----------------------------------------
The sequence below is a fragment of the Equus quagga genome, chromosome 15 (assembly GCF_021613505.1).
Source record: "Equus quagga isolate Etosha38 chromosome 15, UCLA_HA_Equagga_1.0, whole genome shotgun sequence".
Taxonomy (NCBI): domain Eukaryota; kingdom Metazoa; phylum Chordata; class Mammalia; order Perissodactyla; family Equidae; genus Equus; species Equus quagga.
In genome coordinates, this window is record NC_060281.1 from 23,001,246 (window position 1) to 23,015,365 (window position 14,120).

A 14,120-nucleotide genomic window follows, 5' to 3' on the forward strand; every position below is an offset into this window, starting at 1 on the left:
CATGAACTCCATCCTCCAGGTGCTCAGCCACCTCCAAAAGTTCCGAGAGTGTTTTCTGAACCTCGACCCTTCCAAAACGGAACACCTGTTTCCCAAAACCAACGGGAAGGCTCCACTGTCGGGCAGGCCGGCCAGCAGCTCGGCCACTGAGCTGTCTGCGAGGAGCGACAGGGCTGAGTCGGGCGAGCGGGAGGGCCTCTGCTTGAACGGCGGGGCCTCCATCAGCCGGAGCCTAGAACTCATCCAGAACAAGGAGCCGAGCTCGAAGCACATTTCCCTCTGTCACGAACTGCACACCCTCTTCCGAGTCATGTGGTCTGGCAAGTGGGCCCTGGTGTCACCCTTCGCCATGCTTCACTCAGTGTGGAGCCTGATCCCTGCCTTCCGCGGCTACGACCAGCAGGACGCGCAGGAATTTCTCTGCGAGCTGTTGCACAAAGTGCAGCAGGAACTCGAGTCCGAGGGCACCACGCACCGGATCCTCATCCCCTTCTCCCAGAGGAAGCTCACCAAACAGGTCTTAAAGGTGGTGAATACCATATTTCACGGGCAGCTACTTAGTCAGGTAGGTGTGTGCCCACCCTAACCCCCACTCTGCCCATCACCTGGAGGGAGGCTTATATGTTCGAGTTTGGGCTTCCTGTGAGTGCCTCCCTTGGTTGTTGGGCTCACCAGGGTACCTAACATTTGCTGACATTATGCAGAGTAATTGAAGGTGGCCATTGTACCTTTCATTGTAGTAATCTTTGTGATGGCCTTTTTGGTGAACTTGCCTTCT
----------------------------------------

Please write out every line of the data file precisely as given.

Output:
The sequence below is a fragment of the Equus quagga genome, chromosome 15 (assembly GCF_021613505.1).
Source record: "Equus quagga isolate Etosha38 chromosome 15, UCLA_HA_Equagga_1.0, whole genome shotgun sequence".
Taxonomy (NCBI): domain Eukaryota; kingdom Metazoa; phylum Chordata; class Mammalia; order Perissodactyla; family Equidae; genus Equus; species Equus quagga.
In genome coordinates, this window is record NC_060281.1 from 23,001,246 (window position 1) to 23,015,365 (window position 14,120).

A 14,120-nucleotide genomic window follows, 5' to 3' on the forward strand; every position below is an offset into this window, starting at 1 on the left:
CATGAACTCCATCCTCCAGGTGCTCAGCCACCTCCAAAAGTTCCGAGAGTGTTTTCTGAACCTCGACCCTTCCAAAACGGAACACCTGTTTCCCAAAACCAACGGGAAGGCTCCACTGTCGGGCAGGCCGGCCAGCAGCTCGGCCACTGAGCTGTCTGCGAGGAGCGACAGGGCTGAGTCGGGCGAGCGGGAGGGCCTCTGCTTGAACGGCGGGGCCTCCATCAGCCGGAGCCTAGAACTCATCCAGAACAAGGAGCCGAGCTCGAAGCACATTTCCCTCTGTCACGAACTGCACACCCTCTTCCGAGTCATGTGGTCTGGCAAGTGGGCCCTGGTGTCACCCTTCGCCATGCTTCACTCAGTGTGGAGCCTGATCCCTGCCTTCCGCGGCTACGACCAGCAGGACGCGCAGGAATTTCTCTGCGAGCTGTTGCACAAAGTGCAGCAGGAACTCGAGTCCGAGGGCACCACGCACCGGATCCTCATCCCCTTCTCCCAGAGGAAGCTCACCAAACAGGTCTTAAAGGTGGTGAATACCATATTTCACGGGCAGCTACTTAGTCAGGTAGGTGTGTGCCCACCCTAACCCCCACTCTGCCCATCACCTGGAGGGAGGCTTATATGTTCGAGTTTGGGCTTCCTGTGAGTGCCTCCCTTGGTTGTTGGGCTCACCAGGGTACCTAACATTTGCTGACATTATGCAGAGTAATTGAAGGTGGCCATTGTACCTTTCATTGTAGTAATCTTTGTGATGGCCTTTTTGGTGAACTTGCCTTCT